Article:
Email Policy Update Means and Why It Matters

Sounds dramatic? Well, in a lot of ways, it is. After all, it’s been quite a while since a shift in industry policy or practices had the potential to affect such a large population of digital marketers.

There is good news, though. These changes will not only help this industry collectively raise the bar with which all legitimate mail is measured, but apart from a couple of updates that some senders may have to address, it also directly outlines elements of commercial email that most will already have in place.

Let’s take a look at the main points of this announcement, what they mean, and why this will definitely matter to you as you transition your email program into the New Year.

Impact of the New Requirements

There are two main areas of focus for these new requirements: the technical infrastructure of commercial email messages, and more tactical and familiar feeling guidelines on permissible levels of email recipient complaints.
Undoubtedly the most important piece of this announcement to the most commercial email senders of the world relates to how their outbound email system infrastructures are configured and authenticated.
I won’t spend much time oman mobile number details talking about what the main elements of email authentication are as much as what the requirements of them will become. You can read more about how these authentication pieces work here.
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Key Changes in the Google and Yahoo Email Update

As for the requirements German Phone Number themselves, they are not novel to commercial mail. Google and Yahoo are simply moving towards making these known email best practices required instead of “strongly recommended.” The primary points of the announcement are:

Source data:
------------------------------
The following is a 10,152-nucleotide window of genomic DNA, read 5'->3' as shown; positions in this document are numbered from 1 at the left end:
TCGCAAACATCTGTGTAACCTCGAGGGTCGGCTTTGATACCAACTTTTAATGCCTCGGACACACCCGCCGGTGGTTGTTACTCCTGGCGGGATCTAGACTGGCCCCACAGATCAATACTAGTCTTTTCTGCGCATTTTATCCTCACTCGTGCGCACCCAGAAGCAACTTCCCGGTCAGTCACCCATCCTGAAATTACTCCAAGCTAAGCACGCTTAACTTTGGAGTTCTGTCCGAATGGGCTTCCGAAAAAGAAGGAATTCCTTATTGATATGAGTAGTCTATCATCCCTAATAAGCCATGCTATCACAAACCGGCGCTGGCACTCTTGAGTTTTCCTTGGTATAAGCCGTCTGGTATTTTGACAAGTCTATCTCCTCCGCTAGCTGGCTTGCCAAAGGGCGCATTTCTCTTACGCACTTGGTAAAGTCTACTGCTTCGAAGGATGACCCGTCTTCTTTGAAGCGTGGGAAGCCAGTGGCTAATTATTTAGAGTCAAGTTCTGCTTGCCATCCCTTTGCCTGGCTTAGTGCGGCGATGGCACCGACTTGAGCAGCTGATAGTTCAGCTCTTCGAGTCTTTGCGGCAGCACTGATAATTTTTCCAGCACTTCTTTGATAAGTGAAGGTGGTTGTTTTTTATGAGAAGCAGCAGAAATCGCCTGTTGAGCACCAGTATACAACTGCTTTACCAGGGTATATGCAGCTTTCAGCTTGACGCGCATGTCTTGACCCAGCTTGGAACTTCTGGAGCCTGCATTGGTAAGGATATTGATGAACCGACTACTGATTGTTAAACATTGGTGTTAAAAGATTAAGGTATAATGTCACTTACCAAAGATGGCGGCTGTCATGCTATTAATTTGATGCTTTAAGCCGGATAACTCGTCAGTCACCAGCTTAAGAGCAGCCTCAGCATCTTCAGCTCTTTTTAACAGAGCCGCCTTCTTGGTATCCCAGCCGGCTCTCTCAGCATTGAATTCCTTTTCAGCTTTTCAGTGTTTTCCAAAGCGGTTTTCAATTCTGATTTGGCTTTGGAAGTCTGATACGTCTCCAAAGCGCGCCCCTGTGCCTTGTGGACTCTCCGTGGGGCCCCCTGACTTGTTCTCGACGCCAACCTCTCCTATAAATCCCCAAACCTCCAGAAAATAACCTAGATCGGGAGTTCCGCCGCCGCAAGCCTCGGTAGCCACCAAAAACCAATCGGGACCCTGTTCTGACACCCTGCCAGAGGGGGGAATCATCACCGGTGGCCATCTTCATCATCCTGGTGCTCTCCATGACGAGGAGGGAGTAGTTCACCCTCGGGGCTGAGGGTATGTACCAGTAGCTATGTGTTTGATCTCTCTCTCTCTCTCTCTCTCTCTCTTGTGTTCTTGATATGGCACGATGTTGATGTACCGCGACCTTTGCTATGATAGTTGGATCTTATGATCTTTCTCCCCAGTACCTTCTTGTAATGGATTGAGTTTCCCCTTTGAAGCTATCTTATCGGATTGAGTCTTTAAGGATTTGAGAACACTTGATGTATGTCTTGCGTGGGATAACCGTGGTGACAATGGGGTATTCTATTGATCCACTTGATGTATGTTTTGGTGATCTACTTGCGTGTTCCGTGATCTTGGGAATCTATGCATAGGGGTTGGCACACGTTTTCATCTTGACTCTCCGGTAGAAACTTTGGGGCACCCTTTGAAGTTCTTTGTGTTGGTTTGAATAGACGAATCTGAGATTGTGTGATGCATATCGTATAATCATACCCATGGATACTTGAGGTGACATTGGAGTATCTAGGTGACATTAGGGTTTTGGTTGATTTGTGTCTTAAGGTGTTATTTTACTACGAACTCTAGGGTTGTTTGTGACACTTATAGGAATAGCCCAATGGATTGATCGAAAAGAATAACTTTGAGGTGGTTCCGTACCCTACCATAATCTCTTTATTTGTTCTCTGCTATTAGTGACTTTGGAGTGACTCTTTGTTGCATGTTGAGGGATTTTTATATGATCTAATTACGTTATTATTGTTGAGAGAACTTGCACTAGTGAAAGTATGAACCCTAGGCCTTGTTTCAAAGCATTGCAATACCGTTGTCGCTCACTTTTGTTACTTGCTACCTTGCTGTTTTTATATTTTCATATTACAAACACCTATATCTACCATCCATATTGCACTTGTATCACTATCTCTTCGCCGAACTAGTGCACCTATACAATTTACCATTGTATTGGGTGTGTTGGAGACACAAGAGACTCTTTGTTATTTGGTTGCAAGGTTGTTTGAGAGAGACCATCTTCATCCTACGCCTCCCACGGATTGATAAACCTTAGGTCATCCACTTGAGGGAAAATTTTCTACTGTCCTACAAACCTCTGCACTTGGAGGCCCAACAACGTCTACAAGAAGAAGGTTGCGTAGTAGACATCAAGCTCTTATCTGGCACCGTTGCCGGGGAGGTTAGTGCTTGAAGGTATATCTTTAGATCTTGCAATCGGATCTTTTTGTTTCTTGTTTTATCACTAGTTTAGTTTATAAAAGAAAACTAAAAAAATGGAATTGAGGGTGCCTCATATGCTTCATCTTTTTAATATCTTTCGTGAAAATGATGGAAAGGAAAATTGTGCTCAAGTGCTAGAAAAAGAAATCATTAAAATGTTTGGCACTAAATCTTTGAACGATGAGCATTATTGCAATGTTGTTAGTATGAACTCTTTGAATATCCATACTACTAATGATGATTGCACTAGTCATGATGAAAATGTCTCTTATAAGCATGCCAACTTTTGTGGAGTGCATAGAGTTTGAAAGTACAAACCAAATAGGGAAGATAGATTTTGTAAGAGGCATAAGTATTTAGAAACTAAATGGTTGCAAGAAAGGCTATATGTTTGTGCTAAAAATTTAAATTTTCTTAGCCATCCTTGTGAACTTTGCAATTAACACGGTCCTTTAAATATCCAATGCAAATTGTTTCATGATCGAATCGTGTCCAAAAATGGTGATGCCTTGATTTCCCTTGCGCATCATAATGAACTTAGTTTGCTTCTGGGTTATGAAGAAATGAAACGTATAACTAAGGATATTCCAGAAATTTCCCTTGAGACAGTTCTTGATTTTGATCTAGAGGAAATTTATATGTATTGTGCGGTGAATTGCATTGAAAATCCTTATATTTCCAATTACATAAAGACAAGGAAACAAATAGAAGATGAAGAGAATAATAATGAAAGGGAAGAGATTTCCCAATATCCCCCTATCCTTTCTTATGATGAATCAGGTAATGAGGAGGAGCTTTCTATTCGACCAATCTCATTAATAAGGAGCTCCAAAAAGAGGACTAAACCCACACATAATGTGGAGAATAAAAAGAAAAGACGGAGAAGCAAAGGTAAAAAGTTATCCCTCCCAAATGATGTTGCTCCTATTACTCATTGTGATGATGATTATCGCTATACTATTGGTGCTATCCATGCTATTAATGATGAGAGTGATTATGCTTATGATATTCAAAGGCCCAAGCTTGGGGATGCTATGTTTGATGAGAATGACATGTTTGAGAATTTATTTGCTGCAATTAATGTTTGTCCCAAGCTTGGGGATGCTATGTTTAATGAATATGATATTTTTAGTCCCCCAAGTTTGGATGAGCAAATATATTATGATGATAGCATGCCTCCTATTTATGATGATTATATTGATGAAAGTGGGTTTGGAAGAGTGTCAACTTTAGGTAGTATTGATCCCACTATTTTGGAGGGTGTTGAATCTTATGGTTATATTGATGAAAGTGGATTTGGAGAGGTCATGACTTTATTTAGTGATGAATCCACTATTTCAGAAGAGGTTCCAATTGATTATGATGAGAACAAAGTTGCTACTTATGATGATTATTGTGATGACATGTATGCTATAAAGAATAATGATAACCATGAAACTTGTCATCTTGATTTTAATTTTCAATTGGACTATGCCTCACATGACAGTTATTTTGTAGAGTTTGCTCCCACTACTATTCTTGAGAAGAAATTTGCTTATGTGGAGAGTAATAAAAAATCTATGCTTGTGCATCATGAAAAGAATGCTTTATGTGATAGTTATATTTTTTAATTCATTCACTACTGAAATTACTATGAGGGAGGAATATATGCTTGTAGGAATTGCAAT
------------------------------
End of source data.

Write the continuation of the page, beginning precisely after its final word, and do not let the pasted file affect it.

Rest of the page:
1. Passing DKIM and SPF Protocols: Senders must properly configure their outbound emails with passing DKIM (domainkey identified mail) and*  SPF (sender policy framework) protocols. This means that you will update your domain and IP’s DNS to essentially say you are who you say you are and that you’re sending email using the right infrastructure. (*a passing DKIM and SPF policy, as opposed to DKIM OR SPF is specific to those who send over 5,000 messages at a time to either mailbox provider, which is the vast majority of commercial senders anyway.)
  2. DNS Configuration: A sender must have a “fully qualified reverse DNS” (FQrDNS), sometimes referred to as a  “forward confirmed reverse DNS” (FCrDNS) configured, which connects an authorized sending domain to an authorized sending IP using an “A” record and a “PTR” record respectively.

Why These Updates Matter

Lastly, I think it’s important to talk about the “why” behind these shifts. The motivation of these mailbox providers is not to make it difficult for commercial email marketers to reach their customers; it is to simply provide the most value to their end-users as possible. This means giving them the experience and content that they want, and keeping them from getting content they don’t want.

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